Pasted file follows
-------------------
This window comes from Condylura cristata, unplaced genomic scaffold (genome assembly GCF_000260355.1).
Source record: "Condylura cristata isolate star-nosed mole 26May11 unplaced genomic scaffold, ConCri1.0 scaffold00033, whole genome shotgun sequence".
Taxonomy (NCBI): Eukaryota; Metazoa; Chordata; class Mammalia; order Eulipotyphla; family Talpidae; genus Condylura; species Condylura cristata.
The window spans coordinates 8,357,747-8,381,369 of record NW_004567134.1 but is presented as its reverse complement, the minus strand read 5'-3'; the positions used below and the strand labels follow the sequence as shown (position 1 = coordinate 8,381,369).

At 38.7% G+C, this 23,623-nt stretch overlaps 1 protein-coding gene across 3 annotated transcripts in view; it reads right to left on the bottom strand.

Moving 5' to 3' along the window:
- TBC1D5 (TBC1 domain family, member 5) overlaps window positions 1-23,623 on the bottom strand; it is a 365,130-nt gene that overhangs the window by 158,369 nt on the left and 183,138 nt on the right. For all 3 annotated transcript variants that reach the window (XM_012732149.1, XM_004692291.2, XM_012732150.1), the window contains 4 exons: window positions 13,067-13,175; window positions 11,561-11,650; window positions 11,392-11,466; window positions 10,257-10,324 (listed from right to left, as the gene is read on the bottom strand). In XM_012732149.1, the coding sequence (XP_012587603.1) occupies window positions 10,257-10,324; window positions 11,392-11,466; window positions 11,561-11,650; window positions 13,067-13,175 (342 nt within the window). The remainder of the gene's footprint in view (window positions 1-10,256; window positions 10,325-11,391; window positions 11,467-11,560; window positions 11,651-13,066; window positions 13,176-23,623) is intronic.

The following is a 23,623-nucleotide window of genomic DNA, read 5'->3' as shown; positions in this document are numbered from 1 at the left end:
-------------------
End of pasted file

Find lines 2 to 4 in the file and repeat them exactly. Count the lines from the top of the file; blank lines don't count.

Source record: "Condylura cristata isolate star-nosed mole 26May11 unplaced genomic scaffold, ConCri1.0 scaffold00033, whole genome shotgun sequence".
Taxonomy (NCBI): Eukaryota; Metazoa; Chordata; class Mammalia; order Eulipotyphla; family Talpidae; genus Condylura; species Condylura cristata.
The window spans coordinates 8,357,747-8,381,369 of record NW_004567134.1 but is presented as its reverse complement, the minus strand read 5'-3'; the positions used below and the strand labels follow the sequence as shown (position 1 = coordinate 8,381,369).